Prime Minister of the RF Vladimir Putin in an interview with Bloomberg said: “I never had it as a goal to destroy billionaires. My goal has been for all to live according to the rules, which are called laws. These rules are being made legally, by means of parliament, in a normal country. And all citizens of the country have to follow those rules, which are called laws.”
By sheer coincidence, on that same day, the defense of Mikhail Khodorkovsky and Platon Lebedev applied to the leadership of the Investigative Committee of the RF with a joint petition. The lawyers declared about the violation of the constitutional rights of their clients in the “main” YUKOS case and demanded dismissal of a new criminal case in connection with the absence of elements of a crime. The lawyers declared likewise about the most flagrant violations of the fundamental constitutional rights and lawful interests, allowed in relation to Khodorkovsky and Lebedev.
If you read the White Paper of Khodorkovsky’s lawyer Robert Amsterdam, if you read all the interviews of theRussian lawyers with respect to the Khodorkovsky case; if you analyzeeven the known facts of the persecution of rich people in Russia overthe past few years (one oligarch a year either gets put in jail, orruns away beyond the border: the latest – ran away a week ago, acertain Chichvarkin, former owner of «Evroset»), then it turns out thatPutin was rather cynically lying to the correspondent of the Bloombergagency.
For all to live according to laws? We’d like to, but it was underPutin, after all, and no doubt not without his participation, that suchconditions have been created that independent courts in Russia areabsent. Many laws don’t work. The law-enforcement organs themselveshave descended into lawlessness – the examples of this are myriad.Hundreds of thousands of cases under consideration in the Strasbourgcourt – this is an example of lawlessness in the country, not of therule of law.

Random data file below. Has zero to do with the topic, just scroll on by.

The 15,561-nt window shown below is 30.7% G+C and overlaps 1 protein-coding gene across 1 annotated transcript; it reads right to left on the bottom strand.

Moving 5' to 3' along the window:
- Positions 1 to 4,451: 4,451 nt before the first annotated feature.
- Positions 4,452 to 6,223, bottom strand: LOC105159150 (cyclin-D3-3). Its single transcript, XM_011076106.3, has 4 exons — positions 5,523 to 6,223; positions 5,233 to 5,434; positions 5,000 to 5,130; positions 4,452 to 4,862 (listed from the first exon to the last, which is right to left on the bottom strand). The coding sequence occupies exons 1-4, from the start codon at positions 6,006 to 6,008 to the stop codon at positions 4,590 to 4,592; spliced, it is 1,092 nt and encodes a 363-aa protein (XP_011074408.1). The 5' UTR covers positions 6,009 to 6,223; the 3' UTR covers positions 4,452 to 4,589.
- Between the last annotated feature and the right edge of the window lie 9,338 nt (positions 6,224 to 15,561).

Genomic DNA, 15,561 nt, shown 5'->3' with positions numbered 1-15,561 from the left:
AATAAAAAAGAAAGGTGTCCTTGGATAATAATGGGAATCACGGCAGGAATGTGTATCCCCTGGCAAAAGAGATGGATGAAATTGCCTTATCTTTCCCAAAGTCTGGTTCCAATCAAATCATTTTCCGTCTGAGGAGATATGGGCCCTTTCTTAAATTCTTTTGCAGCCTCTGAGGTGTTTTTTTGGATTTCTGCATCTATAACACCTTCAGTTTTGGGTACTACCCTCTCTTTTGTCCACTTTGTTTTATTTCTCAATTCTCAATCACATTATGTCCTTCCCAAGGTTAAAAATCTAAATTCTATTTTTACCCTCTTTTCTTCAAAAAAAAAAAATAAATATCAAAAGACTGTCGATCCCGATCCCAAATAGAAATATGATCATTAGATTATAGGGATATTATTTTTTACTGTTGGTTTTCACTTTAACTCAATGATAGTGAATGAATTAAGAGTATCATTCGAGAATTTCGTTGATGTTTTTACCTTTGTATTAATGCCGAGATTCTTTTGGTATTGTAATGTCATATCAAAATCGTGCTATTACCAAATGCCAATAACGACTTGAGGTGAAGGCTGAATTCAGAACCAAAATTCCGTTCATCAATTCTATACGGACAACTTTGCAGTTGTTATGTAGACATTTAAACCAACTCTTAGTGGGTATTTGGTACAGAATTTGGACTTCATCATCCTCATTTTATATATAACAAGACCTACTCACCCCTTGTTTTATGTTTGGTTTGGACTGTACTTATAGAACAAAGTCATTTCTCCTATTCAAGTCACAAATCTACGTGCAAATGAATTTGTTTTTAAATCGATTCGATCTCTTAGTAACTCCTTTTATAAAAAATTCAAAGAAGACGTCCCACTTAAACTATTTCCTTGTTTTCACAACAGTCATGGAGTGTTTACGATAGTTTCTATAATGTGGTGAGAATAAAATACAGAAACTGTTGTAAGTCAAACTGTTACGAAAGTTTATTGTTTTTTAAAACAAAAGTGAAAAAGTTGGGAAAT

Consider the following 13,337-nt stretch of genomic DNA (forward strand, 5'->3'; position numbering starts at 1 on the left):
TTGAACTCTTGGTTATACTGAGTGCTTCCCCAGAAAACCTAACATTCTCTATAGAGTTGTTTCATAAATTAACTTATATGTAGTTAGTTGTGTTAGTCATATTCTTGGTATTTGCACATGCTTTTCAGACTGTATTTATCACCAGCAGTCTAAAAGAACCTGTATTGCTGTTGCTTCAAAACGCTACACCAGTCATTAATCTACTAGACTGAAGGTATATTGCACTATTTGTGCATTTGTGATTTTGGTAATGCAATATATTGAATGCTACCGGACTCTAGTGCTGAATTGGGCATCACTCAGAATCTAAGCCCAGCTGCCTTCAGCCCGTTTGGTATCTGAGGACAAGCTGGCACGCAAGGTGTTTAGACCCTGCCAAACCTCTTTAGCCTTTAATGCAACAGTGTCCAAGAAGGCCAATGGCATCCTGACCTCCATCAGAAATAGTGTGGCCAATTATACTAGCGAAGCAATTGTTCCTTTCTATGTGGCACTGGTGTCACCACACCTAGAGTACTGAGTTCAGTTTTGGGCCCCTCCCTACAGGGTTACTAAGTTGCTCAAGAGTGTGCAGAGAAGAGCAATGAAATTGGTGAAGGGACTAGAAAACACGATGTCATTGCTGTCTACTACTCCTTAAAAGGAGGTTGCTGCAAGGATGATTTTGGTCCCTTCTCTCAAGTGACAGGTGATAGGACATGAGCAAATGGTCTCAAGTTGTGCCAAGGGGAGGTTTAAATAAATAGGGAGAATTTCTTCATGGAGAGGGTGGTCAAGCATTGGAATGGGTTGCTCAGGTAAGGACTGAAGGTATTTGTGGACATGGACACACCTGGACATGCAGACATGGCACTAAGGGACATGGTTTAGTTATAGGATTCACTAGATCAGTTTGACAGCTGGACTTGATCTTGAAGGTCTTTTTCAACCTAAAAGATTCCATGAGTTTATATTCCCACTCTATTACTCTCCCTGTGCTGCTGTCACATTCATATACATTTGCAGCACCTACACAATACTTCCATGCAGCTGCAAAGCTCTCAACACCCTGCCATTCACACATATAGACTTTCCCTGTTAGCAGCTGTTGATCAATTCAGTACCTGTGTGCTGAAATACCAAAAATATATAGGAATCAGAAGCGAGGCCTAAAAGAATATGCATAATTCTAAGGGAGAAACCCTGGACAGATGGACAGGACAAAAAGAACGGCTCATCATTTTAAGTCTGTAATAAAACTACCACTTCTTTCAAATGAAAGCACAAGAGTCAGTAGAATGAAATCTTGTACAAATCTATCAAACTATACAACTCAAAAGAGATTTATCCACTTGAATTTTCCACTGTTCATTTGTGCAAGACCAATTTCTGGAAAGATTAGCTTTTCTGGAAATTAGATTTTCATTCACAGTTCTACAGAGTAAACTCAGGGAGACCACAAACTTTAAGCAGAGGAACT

Putin reported that he considers his main fault to be that he is tootrusting. And this is said by a person who served half his life in theKGB? I don’t believe him! Come on, can’t you see he’s fibbing, thatprime minister?
What else did we learn from the tele-interview? That Putin has likedice cream very much since childhood and in large quantities; what is afilm that he has seen – “Oliver Twist”; that his bedside-table book -as before, Karamzin’s “History of Russia”; that sometimes he finds ithard to fall asleep because of the emotional load and tension; thatmost of all he would like to possess musical talent; that when heretires, then he might engage in research in the realm of public law,told the premier…
In a word, all soft and cuddly. Nice. Brave, Fair, In short, the fatherof the nation, its leader. Its sole tower of strength.
By the way, about retirement. Several years ago, answering that samequestion, he said that he would like to become… an ecologist. So whereis Putin telling the truth? And does he tell it at all?
…Personally, it seems to me that he will never retire. Only if he isasked very vigorously. By the same kind of soft and cuddly people, wholove the law and justice, as himself.